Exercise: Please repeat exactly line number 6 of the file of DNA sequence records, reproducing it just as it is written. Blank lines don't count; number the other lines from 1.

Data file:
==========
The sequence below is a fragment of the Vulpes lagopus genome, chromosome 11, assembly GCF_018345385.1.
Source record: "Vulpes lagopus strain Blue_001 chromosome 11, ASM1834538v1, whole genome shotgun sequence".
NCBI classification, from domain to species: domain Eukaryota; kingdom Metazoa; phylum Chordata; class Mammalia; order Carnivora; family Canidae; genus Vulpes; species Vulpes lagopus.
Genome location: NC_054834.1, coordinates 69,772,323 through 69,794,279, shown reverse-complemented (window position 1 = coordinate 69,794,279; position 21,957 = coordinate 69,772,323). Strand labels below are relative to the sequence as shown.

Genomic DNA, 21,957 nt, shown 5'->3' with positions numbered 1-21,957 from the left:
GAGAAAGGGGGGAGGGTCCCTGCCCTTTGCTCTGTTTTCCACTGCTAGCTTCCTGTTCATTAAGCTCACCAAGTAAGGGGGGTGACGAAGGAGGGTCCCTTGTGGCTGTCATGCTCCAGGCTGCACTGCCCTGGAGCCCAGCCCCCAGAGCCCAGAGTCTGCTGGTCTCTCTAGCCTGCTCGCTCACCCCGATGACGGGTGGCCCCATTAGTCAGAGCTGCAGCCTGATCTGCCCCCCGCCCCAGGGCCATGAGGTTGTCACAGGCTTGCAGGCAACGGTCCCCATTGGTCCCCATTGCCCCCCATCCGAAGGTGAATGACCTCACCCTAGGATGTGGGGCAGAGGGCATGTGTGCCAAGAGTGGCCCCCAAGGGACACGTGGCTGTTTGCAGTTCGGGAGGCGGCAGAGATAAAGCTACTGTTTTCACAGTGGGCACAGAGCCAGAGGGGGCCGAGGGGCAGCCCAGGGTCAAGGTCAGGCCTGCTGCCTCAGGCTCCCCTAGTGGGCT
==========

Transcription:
GAGAAAGGGGGGAGGGTCCCTGCCCTTTGCTCTGTTTTCCACTGCTAGCTTCCTGTTCATTAAGCTCACCAAGTAAGGGGGGTGACGAAGGAGGGTCCCTTGTGGCTGTCATGCTCCAGGCTGCACTGCCCTGGAGCCCAGCCCCCAGAGCCCAGAGTCTGCTGGTCTCTCTAGCCTGCTCGCTCACCCCGATGACGGGTGGCCCCATTAGTCAGAGCTGCAGCCTGATCTGCCCCCCGCCCCAGGGCCATGAGGTTGTCACAGGCTTGCAGGCAACGGTCCCCATTGGTCCCCATTGCCCCCCATCCGAAGGTGAATGACCTCACCCTAGGATGTGGGGCAGAGGGCATGTGTGCCAAGAGTGGCCCCCAAGGGACACGTGGCTGTTTGCAGTTCGGGAGGCGGCAGAGATAAAGCTACTGTTTTCACAGTGGGCACAGAGCCAGAGGGGGCCGAGGGGCAGCCCAGGGTCAAGGTCAGGCCTGCTGCCTCAGGCTCCCCTAGTGGGCT